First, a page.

We’ve all seen spam emails and hyped-up sales pages that look so sleazy. We see large fonts, boldface, red text, and sometimes even blinking text. Everyone claims to be able to change your life with this one secret you absolutely need. Effortless abundance is there for the taking, but you must ACT NOW because they only have one product left.
But while they’re screaming at you and telling you why they want you to buy it, they’re sending an even stronger message with the words they’re not saying. The fine print may say “results not typical” or “these are paid actors,” but they sure don’t want you to see that, lest it destroy the perfect illusion they’re trying to create.
They’re not trying to help people understand the pros and cons of the product so they can figure out if the product is right for them. Instead, they’re trying to just cram it down everyone’s throats and pressure people into buying.
We’ve all seen this, and we all despise it. Even in one-way media like television, communication is still meant to be a two-way street. The problem is essentially that they’re talking AT people instead of talking WITH them. But is it possible we’re doing similar things without realizing it?
It Starts With The Other Person
When we’re having a conversation with someone, we often have things on our mind that we’re eager to share. That’s fine. But more important than our interest in talking is the other person’s interest in listening. It’s easy to get so caught up in recounting our latest adventure, that we don’t even notice that the person we’re talking to isn’t interested, or they don’t have time to talk, or they don’t understand something.
So start by focusing on the other person. What kind of mood are they in? If it looks like something is bothering them, maybe they have something they need to share before you describe the vacation you just came back from. If they’re avoiding eye contact, turning away, or even looking at their watch, that’s a sign that for whatever reason, they’re not ready to listen to you. Don’t force them.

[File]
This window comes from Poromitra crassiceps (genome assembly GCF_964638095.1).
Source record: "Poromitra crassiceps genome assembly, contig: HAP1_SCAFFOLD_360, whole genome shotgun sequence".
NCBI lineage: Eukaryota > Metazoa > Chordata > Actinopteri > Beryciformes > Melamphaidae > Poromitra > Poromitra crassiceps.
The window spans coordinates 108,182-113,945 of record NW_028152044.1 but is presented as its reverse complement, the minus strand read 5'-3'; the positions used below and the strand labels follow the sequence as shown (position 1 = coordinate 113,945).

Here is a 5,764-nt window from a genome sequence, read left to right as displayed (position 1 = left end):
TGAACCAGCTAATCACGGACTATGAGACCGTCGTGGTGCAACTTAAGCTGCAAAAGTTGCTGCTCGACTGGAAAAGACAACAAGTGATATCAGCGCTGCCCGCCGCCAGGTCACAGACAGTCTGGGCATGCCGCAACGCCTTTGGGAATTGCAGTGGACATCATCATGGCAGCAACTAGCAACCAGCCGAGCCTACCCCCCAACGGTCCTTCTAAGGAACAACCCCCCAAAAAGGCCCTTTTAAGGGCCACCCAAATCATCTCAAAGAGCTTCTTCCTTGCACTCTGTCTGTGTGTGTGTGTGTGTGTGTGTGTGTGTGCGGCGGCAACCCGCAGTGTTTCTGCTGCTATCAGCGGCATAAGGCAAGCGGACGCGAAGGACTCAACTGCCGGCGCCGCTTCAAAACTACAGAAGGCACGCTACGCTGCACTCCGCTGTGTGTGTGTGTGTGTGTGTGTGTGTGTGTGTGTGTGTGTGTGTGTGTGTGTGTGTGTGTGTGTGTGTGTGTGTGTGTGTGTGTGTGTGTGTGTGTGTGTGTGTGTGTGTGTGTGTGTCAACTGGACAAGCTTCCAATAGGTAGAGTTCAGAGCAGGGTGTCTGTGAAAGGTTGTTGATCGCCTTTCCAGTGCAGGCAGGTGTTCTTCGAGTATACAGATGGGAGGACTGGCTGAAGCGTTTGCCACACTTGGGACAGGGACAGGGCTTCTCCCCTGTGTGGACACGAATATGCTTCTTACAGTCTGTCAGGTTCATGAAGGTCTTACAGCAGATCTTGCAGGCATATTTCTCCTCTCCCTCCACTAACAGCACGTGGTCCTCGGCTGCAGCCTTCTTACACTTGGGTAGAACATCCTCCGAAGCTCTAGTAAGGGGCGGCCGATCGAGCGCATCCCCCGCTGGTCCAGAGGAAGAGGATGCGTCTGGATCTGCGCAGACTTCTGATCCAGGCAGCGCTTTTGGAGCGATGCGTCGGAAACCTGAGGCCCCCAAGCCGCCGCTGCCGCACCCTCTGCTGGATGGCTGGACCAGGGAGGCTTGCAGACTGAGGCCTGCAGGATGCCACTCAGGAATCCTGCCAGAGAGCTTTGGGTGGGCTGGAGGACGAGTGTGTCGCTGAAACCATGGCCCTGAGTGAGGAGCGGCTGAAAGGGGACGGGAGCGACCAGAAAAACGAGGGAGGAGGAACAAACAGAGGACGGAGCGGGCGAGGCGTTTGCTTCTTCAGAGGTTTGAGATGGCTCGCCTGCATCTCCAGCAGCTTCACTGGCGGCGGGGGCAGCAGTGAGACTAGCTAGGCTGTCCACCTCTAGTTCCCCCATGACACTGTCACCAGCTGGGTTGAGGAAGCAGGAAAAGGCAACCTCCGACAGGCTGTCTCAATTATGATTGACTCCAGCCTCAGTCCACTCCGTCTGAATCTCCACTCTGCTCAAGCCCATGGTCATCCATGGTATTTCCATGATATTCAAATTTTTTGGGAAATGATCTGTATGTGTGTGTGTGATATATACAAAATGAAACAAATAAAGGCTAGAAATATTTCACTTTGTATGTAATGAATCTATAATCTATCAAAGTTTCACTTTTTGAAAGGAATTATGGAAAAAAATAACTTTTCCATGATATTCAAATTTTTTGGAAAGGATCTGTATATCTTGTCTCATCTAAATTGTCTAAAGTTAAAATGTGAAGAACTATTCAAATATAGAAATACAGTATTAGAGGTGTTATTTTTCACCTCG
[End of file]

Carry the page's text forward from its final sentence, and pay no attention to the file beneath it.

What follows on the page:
Don’t just keep talking and talking, but involve the other person. When watching a formal presentation you may have to hold all your questions for the end, but you don’t need to have such a rule in normal conversation. Pause once in a while to hear what they have to say. It should be back and forth, not one-way.
When You’re Selling Something
We all have pretty sensitive sales pitch detectors that go off whenever someone wants to sell us something. Sell is a four-letter word, but it’s not inherently a bad thing. And we all do it. Asking for a favor, asking for a raise, asking for a date–it’s all selling.
Whenever you want someone to do something, it’s extremely important to communicate in a natural, non-sales pitchy way. If you think about it, people usually do a good job of asking someone to marry them. No one goes up to a stranger and says “Are you ready to change your life? If you’re SERIOUS about living the life you’ve always wanted, you’ll need to MARRY ME NOW before this exclusive offer expires!”
No, they build up the relationship over time, understand the other person’s needs, and show that there’s a good fit between them. And that same kind of thing, usually on a smaller scale, is what we need to do whenever we want someone to do anything.
Sometimes I get an email from someone asking if I want to advertise on their site, promote their product, etc. These emails almost always sound like canned sales pitches, and I’m sure they’re just sending out a form letter to everyone. But no one wants to be treated like just another prospect.
You don’t expect to withdraw money from the bank before you first make a deposit. And you shouldn’t expect to grab someone’s interest before you get to know them. Otherwise, you’re just another ad screaming at them. Why should they care? How will they benefit? They can’t know unless you’re willing to be a real person to them.
source : Hunter Nuttall